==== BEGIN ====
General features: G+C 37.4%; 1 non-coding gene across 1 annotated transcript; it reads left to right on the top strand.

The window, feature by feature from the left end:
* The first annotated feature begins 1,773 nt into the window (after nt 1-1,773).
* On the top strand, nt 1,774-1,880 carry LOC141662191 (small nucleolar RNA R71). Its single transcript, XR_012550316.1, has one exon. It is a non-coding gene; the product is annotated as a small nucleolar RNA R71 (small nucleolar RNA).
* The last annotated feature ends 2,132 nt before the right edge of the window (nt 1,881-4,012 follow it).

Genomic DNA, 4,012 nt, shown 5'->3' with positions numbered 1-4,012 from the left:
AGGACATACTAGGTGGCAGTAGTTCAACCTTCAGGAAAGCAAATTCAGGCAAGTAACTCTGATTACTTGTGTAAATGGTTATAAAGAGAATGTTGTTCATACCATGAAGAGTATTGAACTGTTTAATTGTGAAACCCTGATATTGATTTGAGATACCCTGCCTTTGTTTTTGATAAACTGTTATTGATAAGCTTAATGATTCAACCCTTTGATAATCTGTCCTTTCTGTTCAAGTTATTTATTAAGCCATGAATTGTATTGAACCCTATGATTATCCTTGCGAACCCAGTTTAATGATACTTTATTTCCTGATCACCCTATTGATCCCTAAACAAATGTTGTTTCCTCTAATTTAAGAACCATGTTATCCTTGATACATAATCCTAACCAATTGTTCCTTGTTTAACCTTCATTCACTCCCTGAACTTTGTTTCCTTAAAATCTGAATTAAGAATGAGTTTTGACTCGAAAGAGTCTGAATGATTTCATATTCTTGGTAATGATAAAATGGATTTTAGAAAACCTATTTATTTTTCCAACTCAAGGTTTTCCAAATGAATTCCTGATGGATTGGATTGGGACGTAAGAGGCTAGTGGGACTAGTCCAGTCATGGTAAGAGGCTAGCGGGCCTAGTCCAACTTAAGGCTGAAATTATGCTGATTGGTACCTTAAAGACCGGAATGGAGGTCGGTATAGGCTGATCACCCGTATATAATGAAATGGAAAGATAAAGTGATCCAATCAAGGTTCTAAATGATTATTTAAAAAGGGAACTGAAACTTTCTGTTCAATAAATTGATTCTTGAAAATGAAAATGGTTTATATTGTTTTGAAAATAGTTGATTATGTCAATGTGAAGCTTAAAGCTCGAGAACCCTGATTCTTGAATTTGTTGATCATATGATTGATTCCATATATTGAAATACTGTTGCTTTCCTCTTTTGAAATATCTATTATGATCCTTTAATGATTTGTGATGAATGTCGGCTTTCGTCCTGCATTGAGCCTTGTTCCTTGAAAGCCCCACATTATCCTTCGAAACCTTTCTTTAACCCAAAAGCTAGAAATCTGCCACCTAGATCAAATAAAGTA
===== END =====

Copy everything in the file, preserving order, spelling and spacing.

General features: G+C 37.4%; 1 non-coding gene across 1 annotated transcript; it reads left to right on the top strand.

The window, feature by feature from the left end:
* The first annotated feature begins 1,773 nt into the window (after nt 1-1,773).
* On the top strand, nt 1,774-1,880 carry LOC141662191 (small nucleolar RNA R71). Its single transcript, XR_012550316.1, has one exon. It is a non-coding gene; the product is annotated as a small nucleolar RNA R71 (small nucleolar RNA).
* The last annotated feature ends 2,132 nt before the right edge of the window (nt 1,881-4,012 follow it).

Genomic DNA, 4,012 nt, shown 5'->3' with positions numbered 1-4,012 from the left:
AGGACATACTAGGTGGCAGTAGTTCAACCTTCAGGAAAGCAAATTCAGGCAAGTAACTCTGATTACTTGTGTAAATGGTTATAAAGAGAATGTTGTTCATACCATGAAGAGTATTGAACTGTTTAATTGTGAAACCCTGATATTGATTTGAGATACCCTGCCTTTGTTTTTGATAAACTGTTATTGATAAGCTTAATGATTCAACCCTTTGATAATCTGTCCTTTCTGTTCAAGTTATTTATTAAGCCATGAATTGTATTGAACCCTATGATTATCCTTGCGAACCCAGTTTAATGATACTTTATTTCCTGATCACCCTATTGATCCCTAAACAAATGTTGTTTCCTCTAATTTAAGAACCATGTTATCCTTGATACATAATCCTAACCAATTGTTCCTTGTTTAACCTTCATTCACTCCCTGAACTTTGTTTCCTTAAAATCTGAATTAAGAATGAGTTTTGACTCGAAAGAGTCTGAATGATTTCATATTCTTGGTAATGATAAAATGGATTTTAGAAAACCTATTTATTTTTCCAACTCAAGGTTTTCCAAATGAATTCCTGATGGATTGGATTGGGACGTAAGAGGCTAGTGGGACTAGTCCAGTCATGGTAAGAGGCTAGCGGGCCTAGTCCAACTTAAGGCTGAAATTATGCTGATTGGTACCTTAAAGACCGGAATGGAGGTCGGTATAGGCTGATCACCCGTATATAATGAAATGGAAAGATAAAGTGATCCAATCAAGGTTCTAAATGATTATTTAAAAAGGGAACTGAAACTTTCTGTTCAATAAATTGATTCTTGAAAATGAAAATGGTTTATATTGTTTTGAAAATAGTTGATTATGTCAATGTGAAGCTTAAAGCTCGAGAACCCTGATTCTTGAATTTGTTGATCATATGATTGATTCCATATATTGAAATACTGTTGCTTTCCTCTTTTGAAATATCTATTATGATCCTTTAATGATTTGTGATGAATGTCGGCTTTCGTCCTGCATTGAGCCTTGTTCCTTGAAAGCCCCACATTATCCTTCGAAACCTTTCTTTAACCCAAAAGCTAGAAATCTGCCACCTAGATCAAATAAAGTA